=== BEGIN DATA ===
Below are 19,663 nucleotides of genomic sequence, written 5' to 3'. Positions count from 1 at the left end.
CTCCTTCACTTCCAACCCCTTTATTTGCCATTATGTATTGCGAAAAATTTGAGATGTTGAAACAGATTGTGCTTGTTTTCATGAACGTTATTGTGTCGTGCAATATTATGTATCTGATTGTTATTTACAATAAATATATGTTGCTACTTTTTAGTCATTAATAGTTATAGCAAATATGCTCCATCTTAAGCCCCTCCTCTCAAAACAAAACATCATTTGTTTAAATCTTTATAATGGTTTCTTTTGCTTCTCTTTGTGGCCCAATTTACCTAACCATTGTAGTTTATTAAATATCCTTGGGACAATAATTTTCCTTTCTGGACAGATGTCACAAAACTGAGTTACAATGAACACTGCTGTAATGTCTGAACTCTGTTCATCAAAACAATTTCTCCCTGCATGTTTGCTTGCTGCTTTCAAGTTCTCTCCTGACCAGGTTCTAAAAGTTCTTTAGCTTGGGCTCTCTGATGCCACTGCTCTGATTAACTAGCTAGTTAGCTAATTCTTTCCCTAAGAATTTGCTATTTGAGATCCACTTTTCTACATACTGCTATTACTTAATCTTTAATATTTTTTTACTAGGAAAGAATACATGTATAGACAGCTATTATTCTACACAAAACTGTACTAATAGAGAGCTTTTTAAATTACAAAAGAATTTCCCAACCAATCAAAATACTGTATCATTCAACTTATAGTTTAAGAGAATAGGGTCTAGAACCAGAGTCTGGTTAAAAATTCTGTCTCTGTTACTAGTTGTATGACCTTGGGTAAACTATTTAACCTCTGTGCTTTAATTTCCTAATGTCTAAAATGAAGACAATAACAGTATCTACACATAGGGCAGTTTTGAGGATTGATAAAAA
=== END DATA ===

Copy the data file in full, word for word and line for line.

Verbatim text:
Below are 19,663 nucleotides of genomic sequence, written 5' to 3'. Positions count from 1 at the left end.
CTCCTTCACTTCCAACCCCTTTATTTGCCATTATGTATTGCGAAAAATTTGAGATGTTGAAACAGATTGTGCTTGTTTTCATGAACGTTATTGTGTCGTGCAATATTATGTATCTGATTGTTATTTACAATAAATATATGTTGCTACTTTTTAGTCATTAATAGTTATAGCAAATATGCTCCATCTTAAGCCCCTCCTCTCAAAACAAAACATCATTTGTTTAAATCTTTATAATGGTTTCTTTTGCTTCTCTTTGTGGCCCAATTTACCTAACCATTGTAGTTTATTAAATATCCTTGGGACAATAATTTTCCTTTCTGGACAGATGTCACAAAACTGAGTTACAATGAACACTGCTGTAATGTCTGAACTCTGTTCATCAAAACAATTTCTCCCTGCATGTTTGCTTGCTGCTTTCAAGTTCTCTCCTGACCAGGTTCTAAAAGTTCTTTAGCTTGGGCTCTCTGATGCCACTGCTCTGATTAACTAGCTAGTTAGCTAATTCTTTCCCTAAGAATTTGCTATTTGAGATCCACTTTTCTACATACTGCTATTACTTAATCTTTAATATTTTTTTACTAGGAAAGAATACATGTATAGACAGCTATTATTCTACACAAAACTGTACTAATAGAGAGCTTTTTAAATTACAAAAGAATTTCCCAACCAATCAAAATACTGTATCATTCAACTTATAGTTTAAGAGAATAGGGTCTAGAACCAGAGTCTGGTTAAAAATTCTGTCTCTGTTACTAGTTGTATGACCTTGGGTAAACTATTTAACCTCTGTGCTTTAATTTCCTAATGTCTAAAATGAAGACAATAACAGTATCTACACATAGGGCAGTTTTGAGGATTGATAAAAA